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Discharge of ballast water


Image supplied courtesy of  International Maritime Organization 

An empty ship is usually very unstable. If a ship becomes very unstable it can roll over and sink. Empty ships are also higher in the water and the propeller and the rudder become less effective if they are above the water line.

The quickest and easiest way to increase the weight of a ship is to pump water in. This is called ballasting. Water is pumped into tanks in the bottom and sides of the ship. As an empty ship is loaded, the water can be pumped out. This water in the ship is called ballast water. The ballast water will have many tiny living marine animals in it. Most sea creatures produce eggs and have tiny young, so the ballast water can have very young, but very small marine animals that in time will grow much larger.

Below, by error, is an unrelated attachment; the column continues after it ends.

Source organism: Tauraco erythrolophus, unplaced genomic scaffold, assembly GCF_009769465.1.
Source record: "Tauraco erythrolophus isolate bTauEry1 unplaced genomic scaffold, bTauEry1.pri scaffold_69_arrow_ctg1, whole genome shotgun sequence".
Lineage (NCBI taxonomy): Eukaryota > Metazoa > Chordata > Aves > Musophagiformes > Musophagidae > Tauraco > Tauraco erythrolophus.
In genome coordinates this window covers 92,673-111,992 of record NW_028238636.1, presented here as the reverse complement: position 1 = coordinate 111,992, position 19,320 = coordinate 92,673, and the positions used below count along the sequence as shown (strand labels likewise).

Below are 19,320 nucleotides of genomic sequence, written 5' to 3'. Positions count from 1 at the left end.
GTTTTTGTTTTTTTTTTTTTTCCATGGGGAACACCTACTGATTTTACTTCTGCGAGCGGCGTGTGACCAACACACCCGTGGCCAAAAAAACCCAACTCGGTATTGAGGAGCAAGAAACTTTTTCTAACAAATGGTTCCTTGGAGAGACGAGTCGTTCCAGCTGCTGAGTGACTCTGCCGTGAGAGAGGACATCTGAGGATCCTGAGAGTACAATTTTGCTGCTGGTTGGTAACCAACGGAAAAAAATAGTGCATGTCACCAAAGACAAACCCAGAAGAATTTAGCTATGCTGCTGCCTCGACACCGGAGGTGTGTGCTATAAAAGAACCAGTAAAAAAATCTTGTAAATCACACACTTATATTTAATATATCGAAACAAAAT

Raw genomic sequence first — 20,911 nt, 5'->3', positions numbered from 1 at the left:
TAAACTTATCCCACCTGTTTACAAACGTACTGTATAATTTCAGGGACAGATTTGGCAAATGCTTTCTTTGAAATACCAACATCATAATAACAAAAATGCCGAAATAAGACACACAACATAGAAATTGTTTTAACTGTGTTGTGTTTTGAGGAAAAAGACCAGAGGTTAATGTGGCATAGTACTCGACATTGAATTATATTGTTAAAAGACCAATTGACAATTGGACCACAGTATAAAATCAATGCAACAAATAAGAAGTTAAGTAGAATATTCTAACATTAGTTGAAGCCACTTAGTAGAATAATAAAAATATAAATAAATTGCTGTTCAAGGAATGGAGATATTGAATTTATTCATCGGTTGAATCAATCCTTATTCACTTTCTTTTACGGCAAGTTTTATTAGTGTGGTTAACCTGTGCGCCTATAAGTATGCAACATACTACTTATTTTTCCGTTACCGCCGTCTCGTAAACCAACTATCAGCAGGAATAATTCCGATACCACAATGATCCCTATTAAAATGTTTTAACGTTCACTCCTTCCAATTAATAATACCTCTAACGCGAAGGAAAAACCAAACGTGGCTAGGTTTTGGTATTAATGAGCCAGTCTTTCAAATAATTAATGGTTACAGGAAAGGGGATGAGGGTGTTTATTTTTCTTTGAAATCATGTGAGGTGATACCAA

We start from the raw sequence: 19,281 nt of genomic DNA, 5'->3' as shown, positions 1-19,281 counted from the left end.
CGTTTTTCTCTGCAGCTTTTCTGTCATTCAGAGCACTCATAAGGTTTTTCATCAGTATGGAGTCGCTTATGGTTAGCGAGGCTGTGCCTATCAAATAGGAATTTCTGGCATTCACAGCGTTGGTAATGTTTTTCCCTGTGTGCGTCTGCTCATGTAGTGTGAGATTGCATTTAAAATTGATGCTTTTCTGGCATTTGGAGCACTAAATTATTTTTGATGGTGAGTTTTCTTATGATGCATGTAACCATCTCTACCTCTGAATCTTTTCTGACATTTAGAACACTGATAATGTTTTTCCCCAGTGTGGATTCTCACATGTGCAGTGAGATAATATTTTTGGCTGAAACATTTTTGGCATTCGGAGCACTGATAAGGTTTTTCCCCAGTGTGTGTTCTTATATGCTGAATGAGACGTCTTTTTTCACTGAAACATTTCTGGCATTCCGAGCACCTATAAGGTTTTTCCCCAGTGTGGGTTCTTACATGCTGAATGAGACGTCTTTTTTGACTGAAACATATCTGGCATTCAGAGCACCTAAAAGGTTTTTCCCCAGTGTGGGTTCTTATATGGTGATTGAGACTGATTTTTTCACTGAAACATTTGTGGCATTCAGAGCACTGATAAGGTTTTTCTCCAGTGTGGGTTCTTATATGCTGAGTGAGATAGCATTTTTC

If the ship only travels in Australian waters, the ballast water will only have Australian marine animals. 

However ships from other countries will probably have some marine animals in their ballast water that don't live in Australia's waters. In this way many marine creatures have lifted a ride to our ports. Some of these animals can become major marine pests.

To prevent this happening, ships that could be holding pest species in their ballast water must exchange their ballast water while traveling over the ocean. This may not be possible if the weather is bad. Ships must keep permanent written records about the movement of water in and out of their ballast tanks.

For more information on problems with marine pests in ships' ballast water see 'Marine Pests and Threats' on the AUSMEPA website www.ausmepa.org.au

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